Surrounding region of the National Park

The area surrounding Borjomi-Kharagauli National Park is a mix of natural landscapes, historical and architectural monuments, resorts and settlements with a population with distinctive ethnographic and cultural features.


One of the most popular resorts in Georgia, famous for its mineral waters, unique nature and abundance of historical monuments. Half way between Borjomi and Bakuriani, as you turn off at Tsagveli, lies the Timotesubani monastery where you can see the tenth century church of the Holy Virgin built from red sandstone. The inner chambers of the church, built in the time of Queen Tamar, are covered with extremely well preserved frescos from the thirteenth century.

There is a 35km rack railway leading through a narrow gorge from Borjomi to Bakuriani, Georgia’s ‘winter sport capital’/ This century old railway offers tourists ski-routes, rope-ways, sport and health basis and efficient hotel service all year round.


Qvabiskhevi and Likani

Other historical monuments situated in the National Park area are St Mary’s church at the National Park entrance in Qvabiskhevi and Chitakhevi (‘the Green monastery’). The Tsar Romanoff Palace and Park in Likani, built in 1895 after the discovery of the first healing spring is also worth a visit for its splendid gardens and is the most popular tourist destinations in the region. Built as the Russian Tsar’s summer residence, Likani Palace is built on the banks of the river Mtkvari.


Situated in the northern part of the National Park, the climate is subtropical and the landscape represented by river gorges, karst topography and mineral water springs. Here, you will also find traditional home industries, including some of the best honey in the country, earthenware crockery and basketry works


One of the most ancient cities of Georgia, Akhaltsikhe home of various nationalities with a remarkable historical museum. Both the fortress in Atskuri and the monastery Sapara are worth a visit.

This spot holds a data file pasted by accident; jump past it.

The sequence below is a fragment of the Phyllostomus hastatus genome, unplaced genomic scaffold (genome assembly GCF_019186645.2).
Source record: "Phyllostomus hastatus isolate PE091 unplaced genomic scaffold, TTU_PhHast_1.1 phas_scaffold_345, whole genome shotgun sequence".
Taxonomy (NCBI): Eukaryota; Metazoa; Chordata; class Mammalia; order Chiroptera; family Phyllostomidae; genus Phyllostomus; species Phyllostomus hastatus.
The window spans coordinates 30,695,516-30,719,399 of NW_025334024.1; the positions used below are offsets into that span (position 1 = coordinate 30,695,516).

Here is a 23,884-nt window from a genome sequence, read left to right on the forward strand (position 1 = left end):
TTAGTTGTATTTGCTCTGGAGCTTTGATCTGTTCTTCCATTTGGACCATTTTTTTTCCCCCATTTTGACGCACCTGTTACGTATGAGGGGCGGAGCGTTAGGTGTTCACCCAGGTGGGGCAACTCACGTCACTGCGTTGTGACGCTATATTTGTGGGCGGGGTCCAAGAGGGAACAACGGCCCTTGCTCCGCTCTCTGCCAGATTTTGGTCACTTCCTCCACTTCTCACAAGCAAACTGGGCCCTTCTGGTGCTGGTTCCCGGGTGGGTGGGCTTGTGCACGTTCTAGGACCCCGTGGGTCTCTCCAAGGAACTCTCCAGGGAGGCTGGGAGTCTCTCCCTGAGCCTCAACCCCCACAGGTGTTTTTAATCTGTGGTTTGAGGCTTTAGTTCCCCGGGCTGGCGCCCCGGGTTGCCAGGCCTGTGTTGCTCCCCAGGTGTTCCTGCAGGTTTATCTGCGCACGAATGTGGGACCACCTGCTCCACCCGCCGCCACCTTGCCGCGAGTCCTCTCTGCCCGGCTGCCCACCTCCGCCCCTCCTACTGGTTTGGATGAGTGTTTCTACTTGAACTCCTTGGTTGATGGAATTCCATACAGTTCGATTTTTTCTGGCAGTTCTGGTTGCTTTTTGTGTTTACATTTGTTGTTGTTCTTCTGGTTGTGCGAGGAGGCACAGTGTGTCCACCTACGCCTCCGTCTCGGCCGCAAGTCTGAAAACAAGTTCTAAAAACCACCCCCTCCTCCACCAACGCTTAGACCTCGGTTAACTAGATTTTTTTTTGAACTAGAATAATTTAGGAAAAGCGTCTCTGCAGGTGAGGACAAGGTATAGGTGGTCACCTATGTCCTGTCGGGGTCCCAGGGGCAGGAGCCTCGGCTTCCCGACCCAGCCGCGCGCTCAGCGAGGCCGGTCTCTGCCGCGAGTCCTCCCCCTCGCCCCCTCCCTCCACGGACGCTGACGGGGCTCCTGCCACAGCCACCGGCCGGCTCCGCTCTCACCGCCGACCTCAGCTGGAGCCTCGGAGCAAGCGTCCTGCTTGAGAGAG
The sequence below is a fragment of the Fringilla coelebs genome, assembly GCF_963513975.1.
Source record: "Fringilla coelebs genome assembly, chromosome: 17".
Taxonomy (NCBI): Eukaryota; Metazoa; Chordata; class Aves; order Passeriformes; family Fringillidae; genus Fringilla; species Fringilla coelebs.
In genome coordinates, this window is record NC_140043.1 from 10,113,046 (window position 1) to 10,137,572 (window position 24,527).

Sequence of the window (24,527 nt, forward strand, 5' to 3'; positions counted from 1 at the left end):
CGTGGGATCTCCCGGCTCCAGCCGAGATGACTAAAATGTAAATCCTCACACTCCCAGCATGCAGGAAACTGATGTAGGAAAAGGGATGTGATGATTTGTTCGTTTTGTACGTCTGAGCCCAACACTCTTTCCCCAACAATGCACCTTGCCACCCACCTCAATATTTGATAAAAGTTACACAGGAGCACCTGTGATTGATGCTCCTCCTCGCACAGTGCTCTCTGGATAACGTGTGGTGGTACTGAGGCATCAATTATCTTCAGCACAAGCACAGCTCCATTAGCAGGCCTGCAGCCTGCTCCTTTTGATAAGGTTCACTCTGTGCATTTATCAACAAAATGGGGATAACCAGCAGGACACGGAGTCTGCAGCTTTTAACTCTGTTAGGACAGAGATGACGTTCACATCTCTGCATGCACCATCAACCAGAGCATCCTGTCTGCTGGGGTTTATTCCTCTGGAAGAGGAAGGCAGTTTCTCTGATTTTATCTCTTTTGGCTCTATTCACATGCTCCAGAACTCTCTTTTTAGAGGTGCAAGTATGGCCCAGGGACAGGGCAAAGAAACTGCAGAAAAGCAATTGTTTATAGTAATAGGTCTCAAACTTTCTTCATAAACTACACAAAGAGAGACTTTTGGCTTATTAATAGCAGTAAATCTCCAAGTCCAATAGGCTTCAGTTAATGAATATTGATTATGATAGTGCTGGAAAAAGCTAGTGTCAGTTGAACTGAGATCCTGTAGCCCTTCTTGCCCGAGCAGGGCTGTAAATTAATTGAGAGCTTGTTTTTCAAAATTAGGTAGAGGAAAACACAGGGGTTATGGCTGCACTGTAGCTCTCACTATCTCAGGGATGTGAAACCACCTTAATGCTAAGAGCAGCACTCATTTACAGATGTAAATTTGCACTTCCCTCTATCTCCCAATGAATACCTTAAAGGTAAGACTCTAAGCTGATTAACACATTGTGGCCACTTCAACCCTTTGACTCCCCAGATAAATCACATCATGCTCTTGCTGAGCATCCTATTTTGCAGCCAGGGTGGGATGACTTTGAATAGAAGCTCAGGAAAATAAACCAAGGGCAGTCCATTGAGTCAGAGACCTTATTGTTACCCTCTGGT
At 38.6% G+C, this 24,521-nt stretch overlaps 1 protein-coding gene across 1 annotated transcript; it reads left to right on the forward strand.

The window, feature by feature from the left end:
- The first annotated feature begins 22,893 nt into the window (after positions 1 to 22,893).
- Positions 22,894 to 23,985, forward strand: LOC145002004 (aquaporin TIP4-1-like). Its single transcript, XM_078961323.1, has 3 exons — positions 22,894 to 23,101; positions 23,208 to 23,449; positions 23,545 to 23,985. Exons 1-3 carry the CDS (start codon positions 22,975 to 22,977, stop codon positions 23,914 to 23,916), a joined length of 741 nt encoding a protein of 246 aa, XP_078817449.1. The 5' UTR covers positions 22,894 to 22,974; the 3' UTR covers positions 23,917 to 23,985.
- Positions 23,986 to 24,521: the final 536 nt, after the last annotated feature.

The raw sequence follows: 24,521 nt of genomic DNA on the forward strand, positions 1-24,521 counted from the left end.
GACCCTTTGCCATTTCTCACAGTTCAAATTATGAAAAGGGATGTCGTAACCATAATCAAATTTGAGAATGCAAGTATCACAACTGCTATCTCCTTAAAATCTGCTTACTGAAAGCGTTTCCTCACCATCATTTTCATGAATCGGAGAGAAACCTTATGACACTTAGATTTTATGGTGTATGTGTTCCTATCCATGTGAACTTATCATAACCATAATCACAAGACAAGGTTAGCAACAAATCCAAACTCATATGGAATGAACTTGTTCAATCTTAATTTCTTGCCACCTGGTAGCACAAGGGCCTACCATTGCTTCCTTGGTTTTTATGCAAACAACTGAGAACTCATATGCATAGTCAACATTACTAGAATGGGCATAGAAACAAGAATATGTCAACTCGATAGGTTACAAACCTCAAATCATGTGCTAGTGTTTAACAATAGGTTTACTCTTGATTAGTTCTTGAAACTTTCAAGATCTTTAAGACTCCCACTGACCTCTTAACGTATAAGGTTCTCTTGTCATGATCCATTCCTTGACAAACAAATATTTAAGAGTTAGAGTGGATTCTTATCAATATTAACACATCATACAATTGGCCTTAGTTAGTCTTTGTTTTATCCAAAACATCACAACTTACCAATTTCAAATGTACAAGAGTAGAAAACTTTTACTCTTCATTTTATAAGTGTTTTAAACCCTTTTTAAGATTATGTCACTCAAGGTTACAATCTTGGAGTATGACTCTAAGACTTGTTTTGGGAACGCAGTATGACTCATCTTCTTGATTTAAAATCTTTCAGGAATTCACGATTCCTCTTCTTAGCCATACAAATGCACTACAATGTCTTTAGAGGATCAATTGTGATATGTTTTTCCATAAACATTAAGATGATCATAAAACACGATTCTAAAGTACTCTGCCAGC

Adigeni district

Here you can visit the monasteries of Zarzma and Chule or rest at the mountain mineral water spa resort of Abastumani. You can also travel via the Zekari Pass, also known as the ‘Sun Gate’ to Bagdati to taste the best cheese in Imereti called Sulguni or drink their famous Sairme medicinal water.

Akhaltsikhe to Vardsia

Getting a marshutka, or minibus, to take you from Akhaltsikhe to Vardsia is easy, but with public transport you will miss a lot of interesting places including the ‘Green monastery’, Atskhuri fortress, Khertvisi fortress, Tmogvi and Vanis Qvabebi caves and the wonderful hot thermal water swimming pool at Vardzia.


Rich with curing mineral water springs, Sairme is surrounded by hectares of coniferous and deciduous forests where you can see pines, fir, beech, lime and chestnut centennial trees.


At Nunisis a cable-way will take you to the top of the hills for panoramic views of the area. There are many excursions and after your walks, water treatments are available at the spa resort as well as massages that will have you feeling rejuvenated.


After the hustle of Tbilisi, the warm wooded mountains of Marelisi are a relaxing change. This Imeretian village in the sub-tropical west Georgia is a great place to stay with its authentic, self-sufficient atmosphere. There are walks along the wild Bjoliskhevi River all year round, at every level from easy to difficult and taking an average of 4 or 10 hours. You walk through varied woodland with a slightly more tropical feel than the Borjomi side of the park. Passing waterfalls, springs and a wide variety of flora.


Noted for its diverse landscapes and abundance of historical monuments, Surami town itself houses The Mother of God Church complex built in the sixteenth century, St. George’s Church built in the eighteenth century and the modern Kviratskhoveli Church built in 1998.

The Surami Fortress earliest structures possibly date to the twelfth century, but it has been reconstructed several times since then. The Museum of Lesya Ukrainka is dedicated to the memory of the notable Ukrainian poet Lesya Ukrainka (1873–1913) who spent her last months in Surami. The Museum is Ukrainka’s last home, she died and also includes a library and Ukrainka’s monument created by the Georgian sculptor Tamar Abakelia and unveiled in 1952.